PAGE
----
I am reminded of the “lavadouro das francesinhas” as I read the menu in Alfama, a compact Portuguese restaurant in the Dublin suburb of Windy Arbour. On a trip to Lisbon six years ago, I did a Culinary Backstreets walking food tour, which took me to Madragoa, the former home of the varinas, the immigrant fish vendors who travelled door to door selling the fish that they carried in baskets on their heads.
Hidden behind a doorway was a large outdoor bath divided into 12 separate tanks, one of the few remaining (since closed) communal spaces where the neighbourhood women laundered their clothes. The space took its name from the Convento das Francesinhas, the convent of the French Capuchin nuns who had previously occupied the site.
Much like the old washhouse, one of Portugal’s most famous dishes takes its name from France, but it’s neither small nor French. The francesinha, a juggernaut of a sandwich, is said to have evolved from the French croque monsieur, and was constructed and exported back to Portugal by Portuguese migrants who were working in France.
Edi Nunes, a Brazilian, who owns Alfama with her Portuguese husband, Paulo Miguel, says that the Portuguese would be horrified to hear that in Ireland we have been known to eat this sandwich for breakfast. But, in our defence, it’s a brunch dish on their menu, billed as a meat lover’s paradise, and a Portuguese version of a full Irish.
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It is this dish – which also features on the dinner menu – that has me pulling up a seat in Alfama. The dinner menu is concise, two starters – croquettas and presunto de serrano, the Portuguese dry-cured ham – and seven main courses, which include two steak dishes, Portuguese duck rice, vegetarian lasagne and bacalhau com natas, a salt cod pie.
The pastéis de bacalhau (€8.90), three salt cod croquettas, are the perfect starter to share. Deliciously hot, the crunchy exterior yields to a fluffy filling of flaked bacalhau mixed with onion, garlic and herbs and just the right amount of mashed potato. With a squeeze of lemon, a bit of salsa and a few olives, it’s a lovely bite to have with a glass of wine.
The wine list, like the menu, is brief, and as you’d expect, local wine features. I spot a few bottles from Casa Ferreirinha, a vineyard I visited in the Douro Valley a few years ago, and opt for the Papa Figos (€37.45), a red with plenty of fruit and nuance.
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When it arrives, the francesinha (€20.90) looks innocent enough, a sandwich topped with an egg in a pool of gravy, with chips on the side. It is only when I cut into it that I realise how truly well-endowed it is. Layers of sausage, ham, salami and a grilled steak are piled up between two slices of bread, the top one oozing with grilled cheese, gilded with a fried egg. When Paulo, the chef, pops over to our table to say hello, we get more detail on the gravy. Every restaurant in Portugal has their own individual recipe.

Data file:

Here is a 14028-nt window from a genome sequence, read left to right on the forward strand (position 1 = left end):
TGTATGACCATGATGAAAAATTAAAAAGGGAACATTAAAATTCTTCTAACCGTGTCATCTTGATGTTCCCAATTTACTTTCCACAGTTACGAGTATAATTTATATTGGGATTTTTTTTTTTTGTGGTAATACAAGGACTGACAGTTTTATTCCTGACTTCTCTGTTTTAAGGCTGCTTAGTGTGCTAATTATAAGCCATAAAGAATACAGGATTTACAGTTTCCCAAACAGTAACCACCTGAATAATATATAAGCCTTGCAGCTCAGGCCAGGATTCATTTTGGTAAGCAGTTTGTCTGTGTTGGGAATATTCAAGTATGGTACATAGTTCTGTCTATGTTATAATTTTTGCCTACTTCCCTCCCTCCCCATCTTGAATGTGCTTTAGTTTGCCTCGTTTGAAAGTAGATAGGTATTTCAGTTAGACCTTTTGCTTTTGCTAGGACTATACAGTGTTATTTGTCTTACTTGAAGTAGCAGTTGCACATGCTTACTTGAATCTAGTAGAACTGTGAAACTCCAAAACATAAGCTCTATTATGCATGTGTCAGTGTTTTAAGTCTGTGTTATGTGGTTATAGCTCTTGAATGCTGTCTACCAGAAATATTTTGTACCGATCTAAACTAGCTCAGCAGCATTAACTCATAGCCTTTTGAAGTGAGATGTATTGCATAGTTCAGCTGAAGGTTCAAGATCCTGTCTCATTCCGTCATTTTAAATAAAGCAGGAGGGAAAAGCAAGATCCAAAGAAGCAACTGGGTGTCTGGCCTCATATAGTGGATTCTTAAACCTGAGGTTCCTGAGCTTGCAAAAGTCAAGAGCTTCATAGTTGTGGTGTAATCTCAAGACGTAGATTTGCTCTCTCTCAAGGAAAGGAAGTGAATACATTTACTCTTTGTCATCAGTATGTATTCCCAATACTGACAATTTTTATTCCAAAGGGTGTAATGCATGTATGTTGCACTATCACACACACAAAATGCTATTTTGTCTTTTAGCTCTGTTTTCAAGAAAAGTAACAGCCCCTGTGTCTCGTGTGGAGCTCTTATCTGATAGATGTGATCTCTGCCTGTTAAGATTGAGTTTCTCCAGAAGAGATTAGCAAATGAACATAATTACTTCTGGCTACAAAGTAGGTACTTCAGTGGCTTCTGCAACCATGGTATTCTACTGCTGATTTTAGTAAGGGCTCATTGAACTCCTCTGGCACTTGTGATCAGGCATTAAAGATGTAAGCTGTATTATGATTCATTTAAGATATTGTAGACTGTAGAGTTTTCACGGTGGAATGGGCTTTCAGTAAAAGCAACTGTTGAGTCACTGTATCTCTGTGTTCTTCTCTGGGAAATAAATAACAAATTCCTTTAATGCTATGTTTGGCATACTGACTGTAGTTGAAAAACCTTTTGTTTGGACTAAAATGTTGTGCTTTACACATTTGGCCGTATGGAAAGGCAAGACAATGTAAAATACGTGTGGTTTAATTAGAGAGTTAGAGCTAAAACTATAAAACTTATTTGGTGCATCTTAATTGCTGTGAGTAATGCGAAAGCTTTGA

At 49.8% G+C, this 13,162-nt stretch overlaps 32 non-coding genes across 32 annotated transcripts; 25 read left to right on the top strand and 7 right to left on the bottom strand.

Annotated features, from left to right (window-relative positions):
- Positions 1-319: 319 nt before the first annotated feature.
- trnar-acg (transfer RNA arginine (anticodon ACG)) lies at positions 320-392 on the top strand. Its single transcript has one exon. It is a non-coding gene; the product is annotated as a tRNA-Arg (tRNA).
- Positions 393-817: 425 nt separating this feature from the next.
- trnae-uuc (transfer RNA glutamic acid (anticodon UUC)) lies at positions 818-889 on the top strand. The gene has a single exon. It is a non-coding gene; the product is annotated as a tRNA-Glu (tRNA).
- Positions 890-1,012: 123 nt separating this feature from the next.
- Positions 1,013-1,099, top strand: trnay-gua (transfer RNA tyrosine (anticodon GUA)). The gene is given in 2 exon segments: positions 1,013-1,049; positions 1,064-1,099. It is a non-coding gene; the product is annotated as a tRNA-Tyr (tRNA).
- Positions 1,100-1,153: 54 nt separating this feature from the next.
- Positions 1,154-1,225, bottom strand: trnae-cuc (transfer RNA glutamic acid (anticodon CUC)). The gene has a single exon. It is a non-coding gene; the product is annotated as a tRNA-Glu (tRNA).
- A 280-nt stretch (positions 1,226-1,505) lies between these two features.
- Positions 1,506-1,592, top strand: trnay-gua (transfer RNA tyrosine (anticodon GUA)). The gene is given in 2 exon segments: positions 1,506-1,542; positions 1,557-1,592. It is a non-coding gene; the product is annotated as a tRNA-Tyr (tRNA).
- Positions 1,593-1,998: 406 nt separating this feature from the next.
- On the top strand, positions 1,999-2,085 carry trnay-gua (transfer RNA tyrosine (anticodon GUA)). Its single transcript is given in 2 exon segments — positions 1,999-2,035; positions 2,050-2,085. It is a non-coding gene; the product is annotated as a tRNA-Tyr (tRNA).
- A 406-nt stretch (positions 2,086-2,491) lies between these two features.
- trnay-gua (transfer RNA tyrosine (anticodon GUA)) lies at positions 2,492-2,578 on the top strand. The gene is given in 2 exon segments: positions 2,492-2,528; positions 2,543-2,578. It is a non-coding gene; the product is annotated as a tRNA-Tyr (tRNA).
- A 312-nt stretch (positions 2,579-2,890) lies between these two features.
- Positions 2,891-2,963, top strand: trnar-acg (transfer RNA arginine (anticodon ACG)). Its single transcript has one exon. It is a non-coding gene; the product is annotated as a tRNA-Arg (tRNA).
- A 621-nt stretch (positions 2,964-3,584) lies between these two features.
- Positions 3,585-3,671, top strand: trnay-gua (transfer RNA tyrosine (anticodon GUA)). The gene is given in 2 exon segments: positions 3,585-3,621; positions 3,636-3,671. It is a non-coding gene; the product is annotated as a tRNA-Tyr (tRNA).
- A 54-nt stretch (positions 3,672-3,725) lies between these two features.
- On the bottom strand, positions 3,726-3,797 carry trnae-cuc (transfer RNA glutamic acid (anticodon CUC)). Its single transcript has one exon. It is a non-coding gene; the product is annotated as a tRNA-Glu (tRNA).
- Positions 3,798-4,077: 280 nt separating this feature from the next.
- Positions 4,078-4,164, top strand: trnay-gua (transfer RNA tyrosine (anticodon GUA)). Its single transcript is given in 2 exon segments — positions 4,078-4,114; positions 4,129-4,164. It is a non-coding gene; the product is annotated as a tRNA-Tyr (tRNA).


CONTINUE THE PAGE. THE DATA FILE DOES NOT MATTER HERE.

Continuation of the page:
His gravy is made from a number of stocks: vegetable, chicken, beef and shrimp, and it has been reduced twice, with Port, whiskey and two cans of beer involved. I’m sure there is more that I can’t recall. If you want to enjoy the unbridled pleasure of this dish, those chips must be immersed in the gravy. Francesinha, I learn, in what I’m sure is sound advice, is perfect as a hangover cure, or for lining your stomach before you go out.
The bacalhau de natas (€18.90), you might think, would stumble somewhat in the shadow of this behemoth, but it delivers admirably, with flakes of fish in a cheesy sauce under a crisp layer of mashed potato. Sometimes I find salt cod a bit overpowering, but this meets the Goldilocks test head on – not overly salty or fishy, just tasty and satisfying. I can see why it’s their best seller.
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There’s no dessert on the menu, so we finish with a couple of the small, delicious pastéis de nata (€2.85), the legendary Portuguese custard tarts.
Alfama is a low-key, simple restaurant that has innate charm. People drop in, there’s conversation and a sense of community. The menu may be limited but it’s the sort of place that absolutely merits a return visit, either during the day or in the evening. The food is delicious, cooked from the heart and priced at a sensible level. And the service is warm and welcoming.
Dinner for two with a bottle of wine was €91.85.
THE VERDICT: A charming neighbourhood restaurant
Music: Joao and Astrud Gilberto in the background
Food provenance: O’Mahony’s meat, Kish Fish, Silvas bacalao, Doyle’s vegetables, Redmond Fine Foods
Vegetarian options: Vegetarian lasagne, sometimes there’s a kale soup. A vegan option of tempura of green beans with rice
Wheelchair access: No accessible room or toilet